Permanence of Paper by Joe Zicherman

Ann Arbor Real Estate information

Historically, most of society’s writings and visual images have been recorded on paper. However, paper is an organic material and is subject to deterioration caused by chemical, physical and biological agents. While documents on paper several hundreds of years old have endured, most paper manufactured in the last two hundred years has a limited storage life due primarily to acidity induced as part of paper manufacturing processes used during that time period. Exposure to acidic air pollutants also contributes to paper degradation.

Chemically this degradation is a result of acid hydrolysis of the cellulose polymers which are themselves responsible for the intrinsic strength found in paper sheets. The hydrolysis reaction are also autocatalytic since they produce additional acid products which themselves further increase paper acidity and accelerate degradation occurring.

Since untreated paper is too absorbent for the application of inks, hydrophobic fillers also called sizings are added to paper surfaces as part of the manufacturing process which can also have an impact on paper permanence. Sizing impacts absorption of liquids to prevent feathering of inks and dyes and to provide a crisp image.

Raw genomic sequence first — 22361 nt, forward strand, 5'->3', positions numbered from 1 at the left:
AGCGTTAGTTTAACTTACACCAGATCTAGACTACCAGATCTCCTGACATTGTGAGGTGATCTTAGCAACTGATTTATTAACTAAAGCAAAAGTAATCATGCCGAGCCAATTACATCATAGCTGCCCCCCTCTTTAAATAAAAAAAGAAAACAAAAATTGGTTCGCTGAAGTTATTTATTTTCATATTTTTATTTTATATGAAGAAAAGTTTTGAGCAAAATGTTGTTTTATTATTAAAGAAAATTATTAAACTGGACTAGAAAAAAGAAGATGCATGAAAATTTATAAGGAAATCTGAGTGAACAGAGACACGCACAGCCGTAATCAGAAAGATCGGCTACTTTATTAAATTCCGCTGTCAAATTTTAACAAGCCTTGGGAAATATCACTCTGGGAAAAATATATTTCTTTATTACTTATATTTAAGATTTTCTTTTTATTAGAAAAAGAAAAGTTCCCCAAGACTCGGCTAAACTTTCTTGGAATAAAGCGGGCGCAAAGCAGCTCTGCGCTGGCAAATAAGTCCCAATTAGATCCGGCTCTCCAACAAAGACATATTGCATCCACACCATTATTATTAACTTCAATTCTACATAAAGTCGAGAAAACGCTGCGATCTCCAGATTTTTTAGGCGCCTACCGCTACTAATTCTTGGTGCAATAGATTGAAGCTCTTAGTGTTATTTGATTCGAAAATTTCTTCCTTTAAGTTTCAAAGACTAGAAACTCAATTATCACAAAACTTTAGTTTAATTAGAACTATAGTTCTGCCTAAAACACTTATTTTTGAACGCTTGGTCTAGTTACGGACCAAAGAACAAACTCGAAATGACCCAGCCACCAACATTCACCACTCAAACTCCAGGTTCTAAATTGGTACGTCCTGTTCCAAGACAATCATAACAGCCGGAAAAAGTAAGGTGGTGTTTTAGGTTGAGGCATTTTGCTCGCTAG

Paper made before the 19th century was often made by hand from linen and cotton rag materials which are excellent sources of high cellulose, long fibers. Gelatin, from animal hides, was used to size such papers and because the resulting papers were neutral to only slightly alkaline they had very good storage properties. The paper machine appeared at the end of the 18th century, and as the demand for paper outpaced sources of available gelatin, cotton rags and linen, wood fiber took the place of cotton and linen. However, wood has shorter fibers and lower cellulose content along with lignin so that chemical methods had to be developed to free fibers from wood and other plant matter to supply the increasing amounts of paper furnish needed. Mechanical action [“beating”] to soften and bleaching to whiten these new materials yielded pulps that could be laid down by machine as a sheet with subsequent drying to form paper.

Gelatin was replaced in the early 1800s with rosin which was mainly abietic acid isolated from pine resin. Alum (papermaker’s alum or aluminum sulfate) was used to precipitate the rosin onto paper forming an alum/rosin sizing. Aluminum sulfate reacts with water – and produces sulfuric acid – and production of paper on the paper machine demanded additional alum, so papermakers often used the salt in excess. The industrial revolution added outside factors such as air pollution and acidic oxides of nitrogen or sulfur and ozone to the environment. Early bleaching processes using chlorine and hypochlorites, strong oxidizers, also degraded the cellulose and reduced its strength. All of these led to diminution of paper properties. Fortunately, bleaching processes have totally significantly over the past few decades and the chlorination and hypochlorite steps are no longer used resulting in less damage is done to resulting fiber.